Fallist Thenjiwe Mswane has taken ownership of her Zulu heritage by writing and self-publishing a children’s book
You may recall the name Thenjiwe Mswane from last year’s #FeesMustFall movement at the University of the Witwatersrand. Mswane is an anthropology student. For her master’s thesis she chose as her subject matter the decolonising of the literary landscape, especially isiZulu.
The 27-year-old student activist taught herself to read and write Zulu because her school offered the language only in grades 5, 6 and 7.
Having learnt about her culture from every source she could lay her hands on, Mswane has now written and self-published a book that captures the beauty of this language.
Titled Uyasabeka, the book comprises a mix of isiZulu crosswords and eight short stories. It is aimed at teaching young children the basics of the language, as well as the essence of the Zulu nation’s cultural heritage.
Mswane uses idioms and folklore to bring to light the values anchored in the culture that, for the most part, people have unearthed for themselves during childhood.
When asked if she thought that a book like this one would have benefited her as a child, she said: “If a book like this existed when I was of primary school age or even in high school, it would definitely have shaped my grasp of the language and my confidence in articulating in my mother tongue.”
The inspiration for the book, Mswane said, was her nephew, Asanda Mswane.
“Asanda is a seven-year-old little boy who is the ruler of my life. He is my eternal gift from my late brother, Ntobeko Mswane,” she said.
“After Ntobeko died, leaving me to take care of Asanda, I needed to figure out how to raise him. I needed to invest more in teaching him how to love himself and the women who shaped him.
“Those women are black and Zulu.”
In the book Mswane has included basic information on the days of the week and months of the year, as well as a chapter on Zulu queens and princesses, which Mswane felt was particularly important to include to enhance readers’ understanding about the history of the Zulu nation.
“I have been raised a Zulu woman and I know the names of many men who have led the Zulu kingdom. But after researching Zulu identity as part of my anthropological studies, I felt cheated. There is an entire history of women who have shaped our outlook as a people, about whom I only found out when I read colonial books in libraries that must still be decolonised,” she said.
She was baffled that stories of princesses Mkabayi kaJama and Magogo kaDinuzulu, and Queen Mother Nandi kaSenzangakhona and the Zulu rain goddess Nomkhubulwane, were almost nonexistent in the history books.
“I wonder if the next generation of black children, my nephew’s generation, would unlearn misogyny if they knew that we women also laid down our lives so that they could exist,” she said.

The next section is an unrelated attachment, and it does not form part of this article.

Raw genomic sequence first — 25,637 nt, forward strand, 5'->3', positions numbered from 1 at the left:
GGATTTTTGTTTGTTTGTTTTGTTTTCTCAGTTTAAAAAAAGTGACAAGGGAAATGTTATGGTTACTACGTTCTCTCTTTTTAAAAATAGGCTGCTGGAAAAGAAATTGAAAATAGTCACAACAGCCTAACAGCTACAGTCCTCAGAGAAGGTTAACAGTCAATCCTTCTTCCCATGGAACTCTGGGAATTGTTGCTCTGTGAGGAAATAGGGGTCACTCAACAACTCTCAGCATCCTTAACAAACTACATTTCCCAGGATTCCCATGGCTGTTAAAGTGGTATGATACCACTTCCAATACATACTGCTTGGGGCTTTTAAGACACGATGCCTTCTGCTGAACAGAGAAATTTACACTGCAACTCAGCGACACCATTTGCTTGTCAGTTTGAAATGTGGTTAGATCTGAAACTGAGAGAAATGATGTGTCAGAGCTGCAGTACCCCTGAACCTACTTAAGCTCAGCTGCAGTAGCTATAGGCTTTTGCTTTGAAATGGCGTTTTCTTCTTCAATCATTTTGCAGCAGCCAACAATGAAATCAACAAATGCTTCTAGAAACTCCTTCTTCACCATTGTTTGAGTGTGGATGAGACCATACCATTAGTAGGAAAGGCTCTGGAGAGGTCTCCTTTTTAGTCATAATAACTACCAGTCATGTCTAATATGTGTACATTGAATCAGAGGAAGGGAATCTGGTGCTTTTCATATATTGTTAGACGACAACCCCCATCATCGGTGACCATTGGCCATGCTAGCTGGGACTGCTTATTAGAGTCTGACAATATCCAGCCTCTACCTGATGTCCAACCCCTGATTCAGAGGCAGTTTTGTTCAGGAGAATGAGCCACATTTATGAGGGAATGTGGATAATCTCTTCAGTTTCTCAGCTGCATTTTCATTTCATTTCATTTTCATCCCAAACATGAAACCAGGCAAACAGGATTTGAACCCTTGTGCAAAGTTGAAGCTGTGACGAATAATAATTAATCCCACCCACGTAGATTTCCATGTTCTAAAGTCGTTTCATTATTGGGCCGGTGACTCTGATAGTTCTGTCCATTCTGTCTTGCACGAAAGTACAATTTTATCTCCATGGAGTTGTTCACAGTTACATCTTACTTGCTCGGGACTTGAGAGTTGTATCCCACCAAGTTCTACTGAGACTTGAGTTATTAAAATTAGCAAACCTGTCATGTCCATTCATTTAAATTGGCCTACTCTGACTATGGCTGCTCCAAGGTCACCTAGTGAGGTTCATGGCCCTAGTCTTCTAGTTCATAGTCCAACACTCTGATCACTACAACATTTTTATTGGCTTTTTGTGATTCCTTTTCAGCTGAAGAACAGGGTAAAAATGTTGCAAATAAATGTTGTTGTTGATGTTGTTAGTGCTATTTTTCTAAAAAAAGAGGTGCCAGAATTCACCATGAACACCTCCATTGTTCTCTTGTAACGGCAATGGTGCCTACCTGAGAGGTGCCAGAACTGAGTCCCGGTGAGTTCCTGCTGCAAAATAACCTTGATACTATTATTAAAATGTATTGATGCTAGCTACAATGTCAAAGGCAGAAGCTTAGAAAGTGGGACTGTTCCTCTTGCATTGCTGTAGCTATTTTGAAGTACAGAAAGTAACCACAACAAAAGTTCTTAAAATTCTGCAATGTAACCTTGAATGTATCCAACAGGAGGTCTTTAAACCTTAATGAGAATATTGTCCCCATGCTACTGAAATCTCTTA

Addressing the ever-present elephant in the room, she added that not only was patriarchy an immense part of Zulu culture, it was also a huge part of the cis heteronormative, white supremacist, patriarchal society that defines our world.
So, can patriarchy be destroyed in Zulu culture? “Unfortunately, Zulu culture does not exist in a vacuum. I don’t think we can ever change patriarchy. I think we can create alternative spaces, where patriarchy and all forms of oppression find no expression.
“I am not sure if I am still interested in depleting myself to change systems that have been created to survive decades. I would rather channel my energy to construct alternatives.”
Writing the book presented a host of challenges for Mswane, from getting the words on the page to obtaining funding. She recalled how stressed out she became when planning the chapter dealing with idioms.
“They may have been the most challenging part of the book. Sometimes I would know the idiom, having heard it through my lived experiences, but I didn’t quite grasp what it meant.
“Reading and researching where these idioms came from was exciting,” she said, adding that finding the strength to wake up and believe in the dream, in spite of a lack of resources, was an uphill battle.
Izinganekwane (folk tales) are another strong theme in Mswane’s book. They are anchored in an ancient story that her grandmother used to tell her. It centres on three characters: a young woman named Siphosethu, her grandmother and uNogwaja (the hare).
“My grandmother taught us, her grandchildren, to enjoy our youth. She wanted us to be children for as long as we could – as if she knew it would all crumble when she died.”
The wisdom of elders is a cornerstone of Zulu culture, and what better way to pay homage to this than to channel her gogo and the lessons she instilled.
Asked what steps could be taken to decolonise literature, Mswane said: “My master’s thesis is a bilingual, multiformatted [written and audio] work, told as inganekwane [fairy tales].
“It draws from the music archives of umbaqanga, kwaito, American jazz and umculo wemicimbi [music played at celebrations] to tell the story of umkhosi womhlanga Kanye nomkhosi kaNomdende [the reed dance through the eyes of women who practise it], as well as describe virginity testing,” she said.
To this end, she hopes to capture the essence of isiZulu through its culture and practice. “Decolonising the literary space for me is not just about writing in our languages. It is about questioning the forms of knowledge construction.
“The question of what constitutes knowledge needs to be answered by allowing all the forms in which we have learnt and shared knowledge to enter the literary space.”
Her book is a step in the right direction.
. Uyasabeka costs R135 and is available via email at email@example.comfirstname.lastname@example.org. Pick-up points are Johannesburg and Durban,
otherwise the book can be couriered
LITERARY WORK Thenjiwe Mswane explores Zulu folklore and idioms in her book